Industry breadth/depth: Female CEOs were much more likely to have had diverse career experiences across different industries, whereas men were more likely to have remained within one industry. In particular, two-thirds of the female CEOs had moved across industries at least once during their career, whereas male CEOs were much more likely to have moved companies but stayed within one industry domain. Women were more likely than men to talk about career blockages, and twice as likely as men to have moved sideways to gain a promotion which often entailed moving outside their starting industry.
Female CEOs “differed in the focus of their passion by describing a ‘passion for their job and team’ rather than their industry and spoke far less often regarding purposeful career development”.
This difference in industry experience appeared to have a direct impact on the likelihood of an eventual CEO appointment. The researchers noted other research which has found that, as a rule of thumb, Boards prefer to appoint a CEO with deep industry expertise, a preference more likely to be satisfied by the career paths of men according to this study. This norm was only disrupted if there was a compelling need for a different approach, for example, a financial crisis or a specific skill set (e.g. corporate turnaround). In these circumstances a breadth of experience or specialisation favoured women’s career paths.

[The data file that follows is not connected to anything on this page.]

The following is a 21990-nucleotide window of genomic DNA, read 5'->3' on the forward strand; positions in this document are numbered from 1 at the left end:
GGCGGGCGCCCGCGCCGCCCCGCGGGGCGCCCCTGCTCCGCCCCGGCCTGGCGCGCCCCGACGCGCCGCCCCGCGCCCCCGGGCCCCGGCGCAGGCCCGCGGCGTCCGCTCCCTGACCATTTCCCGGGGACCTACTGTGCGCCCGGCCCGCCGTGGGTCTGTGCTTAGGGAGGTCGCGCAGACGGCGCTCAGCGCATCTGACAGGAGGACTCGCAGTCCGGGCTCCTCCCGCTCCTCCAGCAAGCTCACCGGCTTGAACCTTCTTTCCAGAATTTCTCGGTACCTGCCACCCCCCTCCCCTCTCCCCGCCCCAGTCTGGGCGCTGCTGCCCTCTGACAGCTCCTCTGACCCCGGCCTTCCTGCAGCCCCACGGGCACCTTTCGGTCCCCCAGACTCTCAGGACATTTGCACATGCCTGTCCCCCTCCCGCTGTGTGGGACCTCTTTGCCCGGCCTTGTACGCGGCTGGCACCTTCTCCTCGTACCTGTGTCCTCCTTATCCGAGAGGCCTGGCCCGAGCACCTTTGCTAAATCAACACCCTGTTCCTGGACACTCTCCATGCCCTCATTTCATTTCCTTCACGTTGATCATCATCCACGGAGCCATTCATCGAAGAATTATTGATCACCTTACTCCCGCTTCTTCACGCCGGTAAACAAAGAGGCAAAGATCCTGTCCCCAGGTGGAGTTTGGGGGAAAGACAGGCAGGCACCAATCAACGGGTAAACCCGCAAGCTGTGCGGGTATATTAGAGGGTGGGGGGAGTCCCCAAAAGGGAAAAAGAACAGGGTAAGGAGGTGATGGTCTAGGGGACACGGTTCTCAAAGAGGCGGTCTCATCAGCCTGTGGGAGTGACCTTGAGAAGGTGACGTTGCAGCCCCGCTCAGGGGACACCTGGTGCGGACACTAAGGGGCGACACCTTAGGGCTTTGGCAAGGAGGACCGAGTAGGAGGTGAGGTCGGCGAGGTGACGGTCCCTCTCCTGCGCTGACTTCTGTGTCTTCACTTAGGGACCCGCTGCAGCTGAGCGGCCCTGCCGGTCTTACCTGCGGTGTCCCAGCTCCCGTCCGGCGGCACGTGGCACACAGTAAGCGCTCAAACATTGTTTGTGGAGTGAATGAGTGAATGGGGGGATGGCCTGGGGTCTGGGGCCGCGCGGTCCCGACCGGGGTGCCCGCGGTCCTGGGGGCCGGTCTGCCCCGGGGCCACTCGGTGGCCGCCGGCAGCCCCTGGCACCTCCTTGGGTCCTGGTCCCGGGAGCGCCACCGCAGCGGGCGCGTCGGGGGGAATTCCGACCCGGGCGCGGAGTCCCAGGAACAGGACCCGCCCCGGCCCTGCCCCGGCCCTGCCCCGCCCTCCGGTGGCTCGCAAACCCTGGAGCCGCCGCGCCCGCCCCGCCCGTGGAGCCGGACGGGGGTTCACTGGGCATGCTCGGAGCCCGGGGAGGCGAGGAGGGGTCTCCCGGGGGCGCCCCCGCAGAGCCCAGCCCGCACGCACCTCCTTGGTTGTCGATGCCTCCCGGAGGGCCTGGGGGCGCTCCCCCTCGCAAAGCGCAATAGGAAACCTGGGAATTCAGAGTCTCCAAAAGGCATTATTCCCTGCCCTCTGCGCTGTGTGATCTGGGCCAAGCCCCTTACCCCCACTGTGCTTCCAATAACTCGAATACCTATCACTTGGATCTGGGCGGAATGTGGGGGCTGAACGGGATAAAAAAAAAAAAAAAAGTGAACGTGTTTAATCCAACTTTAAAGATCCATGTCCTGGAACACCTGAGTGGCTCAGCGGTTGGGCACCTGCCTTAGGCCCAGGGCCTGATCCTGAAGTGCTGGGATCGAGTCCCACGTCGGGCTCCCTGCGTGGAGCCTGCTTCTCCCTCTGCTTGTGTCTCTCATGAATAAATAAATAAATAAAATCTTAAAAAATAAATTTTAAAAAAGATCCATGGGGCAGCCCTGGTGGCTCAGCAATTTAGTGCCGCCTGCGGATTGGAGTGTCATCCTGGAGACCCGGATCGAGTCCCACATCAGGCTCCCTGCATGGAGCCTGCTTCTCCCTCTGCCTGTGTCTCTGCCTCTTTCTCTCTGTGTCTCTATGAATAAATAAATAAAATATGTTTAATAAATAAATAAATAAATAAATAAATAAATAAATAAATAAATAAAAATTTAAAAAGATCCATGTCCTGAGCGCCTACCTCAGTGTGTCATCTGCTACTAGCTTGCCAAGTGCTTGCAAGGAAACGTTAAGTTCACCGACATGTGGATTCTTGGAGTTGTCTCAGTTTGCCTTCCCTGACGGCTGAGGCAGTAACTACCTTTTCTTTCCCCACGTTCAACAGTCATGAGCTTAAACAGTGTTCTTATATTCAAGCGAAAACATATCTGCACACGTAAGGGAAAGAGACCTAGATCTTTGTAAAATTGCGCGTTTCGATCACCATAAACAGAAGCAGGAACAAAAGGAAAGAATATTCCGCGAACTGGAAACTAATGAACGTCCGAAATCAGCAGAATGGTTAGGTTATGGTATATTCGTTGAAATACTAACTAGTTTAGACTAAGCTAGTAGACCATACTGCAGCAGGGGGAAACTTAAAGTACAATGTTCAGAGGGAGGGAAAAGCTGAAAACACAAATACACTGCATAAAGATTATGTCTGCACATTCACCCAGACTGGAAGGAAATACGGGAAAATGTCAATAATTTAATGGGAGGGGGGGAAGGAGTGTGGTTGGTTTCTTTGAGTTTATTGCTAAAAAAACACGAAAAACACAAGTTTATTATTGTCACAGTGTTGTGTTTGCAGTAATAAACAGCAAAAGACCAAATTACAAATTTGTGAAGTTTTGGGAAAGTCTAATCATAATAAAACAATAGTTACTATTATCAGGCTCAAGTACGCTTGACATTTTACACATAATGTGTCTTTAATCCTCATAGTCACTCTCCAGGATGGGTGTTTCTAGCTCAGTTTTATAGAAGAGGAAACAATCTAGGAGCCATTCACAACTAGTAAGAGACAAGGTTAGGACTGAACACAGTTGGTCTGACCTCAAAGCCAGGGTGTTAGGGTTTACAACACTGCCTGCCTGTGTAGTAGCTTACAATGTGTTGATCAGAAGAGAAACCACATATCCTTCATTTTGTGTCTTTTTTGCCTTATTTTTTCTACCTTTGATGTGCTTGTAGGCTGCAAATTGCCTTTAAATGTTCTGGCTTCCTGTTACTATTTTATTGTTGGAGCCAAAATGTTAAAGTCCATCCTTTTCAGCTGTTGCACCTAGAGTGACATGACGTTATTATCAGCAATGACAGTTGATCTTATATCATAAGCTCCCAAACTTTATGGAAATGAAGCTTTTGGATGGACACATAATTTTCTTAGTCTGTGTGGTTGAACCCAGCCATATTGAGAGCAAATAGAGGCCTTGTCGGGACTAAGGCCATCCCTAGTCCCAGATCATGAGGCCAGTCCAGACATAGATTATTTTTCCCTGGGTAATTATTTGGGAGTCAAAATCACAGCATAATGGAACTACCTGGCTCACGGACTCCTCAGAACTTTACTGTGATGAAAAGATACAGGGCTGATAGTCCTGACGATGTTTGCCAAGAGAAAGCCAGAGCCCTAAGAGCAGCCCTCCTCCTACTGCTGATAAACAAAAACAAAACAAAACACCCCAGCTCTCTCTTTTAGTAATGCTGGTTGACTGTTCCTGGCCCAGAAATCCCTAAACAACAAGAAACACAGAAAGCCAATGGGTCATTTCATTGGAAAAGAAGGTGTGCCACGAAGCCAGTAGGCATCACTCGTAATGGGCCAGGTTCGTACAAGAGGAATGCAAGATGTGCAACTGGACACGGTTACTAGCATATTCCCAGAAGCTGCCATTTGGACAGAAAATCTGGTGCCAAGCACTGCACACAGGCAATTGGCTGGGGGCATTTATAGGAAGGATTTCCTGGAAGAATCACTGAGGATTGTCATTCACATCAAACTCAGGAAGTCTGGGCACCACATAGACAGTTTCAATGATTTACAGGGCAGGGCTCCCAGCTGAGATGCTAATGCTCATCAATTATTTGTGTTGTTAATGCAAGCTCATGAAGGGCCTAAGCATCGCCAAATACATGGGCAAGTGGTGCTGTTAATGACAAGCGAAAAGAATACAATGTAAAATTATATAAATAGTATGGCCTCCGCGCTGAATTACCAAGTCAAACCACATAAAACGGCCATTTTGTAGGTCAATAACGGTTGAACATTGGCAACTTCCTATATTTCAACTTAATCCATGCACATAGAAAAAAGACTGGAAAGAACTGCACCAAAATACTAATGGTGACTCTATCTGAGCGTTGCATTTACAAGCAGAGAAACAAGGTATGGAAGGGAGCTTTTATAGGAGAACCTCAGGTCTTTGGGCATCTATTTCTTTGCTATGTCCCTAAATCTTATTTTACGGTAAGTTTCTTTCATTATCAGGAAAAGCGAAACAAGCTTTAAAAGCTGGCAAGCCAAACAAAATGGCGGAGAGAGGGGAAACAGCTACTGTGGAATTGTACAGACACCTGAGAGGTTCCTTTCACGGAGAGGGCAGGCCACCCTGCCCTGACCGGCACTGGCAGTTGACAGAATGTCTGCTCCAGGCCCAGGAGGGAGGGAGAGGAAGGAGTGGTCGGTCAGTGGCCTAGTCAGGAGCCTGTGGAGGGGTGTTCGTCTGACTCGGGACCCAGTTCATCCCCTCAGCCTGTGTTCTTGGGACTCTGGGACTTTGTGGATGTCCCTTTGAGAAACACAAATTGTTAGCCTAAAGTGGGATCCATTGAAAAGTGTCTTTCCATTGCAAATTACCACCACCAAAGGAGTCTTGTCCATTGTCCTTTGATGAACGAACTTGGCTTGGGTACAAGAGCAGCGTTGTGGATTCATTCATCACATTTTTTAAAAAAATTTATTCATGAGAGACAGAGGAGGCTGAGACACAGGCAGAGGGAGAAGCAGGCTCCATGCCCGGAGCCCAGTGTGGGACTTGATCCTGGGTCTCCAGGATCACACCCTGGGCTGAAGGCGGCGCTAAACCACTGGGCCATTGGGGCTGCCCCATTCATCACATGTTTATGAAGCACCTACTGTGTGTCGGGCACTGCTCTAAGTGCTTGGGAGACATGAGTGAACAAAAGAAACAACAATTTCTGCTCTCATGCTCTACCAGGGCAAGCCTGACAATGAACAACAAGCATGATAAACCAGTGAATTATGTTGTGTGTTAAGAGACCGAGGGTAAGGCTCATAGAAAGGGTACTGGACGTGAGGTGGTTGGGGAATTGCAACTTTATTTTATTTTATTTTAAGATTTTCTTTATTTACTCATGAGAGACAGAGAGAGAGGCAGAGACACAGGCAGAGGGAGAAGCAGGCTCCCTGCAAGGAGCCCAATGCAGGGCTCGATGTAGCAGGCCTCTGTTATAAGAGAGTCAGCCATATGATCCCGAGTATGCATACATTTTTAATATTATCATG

Family responsibilities: Two-thirds of the female CEOs had taken breaks in their careers, albeit short breaks of less than six months, and most re-entered the workforce in a significantly different industry or position. Women were much more likely to report that they were primary carers for children and domestic responsibilities than men, although they were also more likely than men to report the equitable sharing of responsibilities with their spouses as well. In contrast, male CEOs were more likely to report that they had left the care of domestic and family responsibilities to their spouses. All of the male CEOs had children compared with two-thirds of the women CEOs, which probably reflected the fact that women were more likely to have made deliberate choices about how to manage work/family life than men.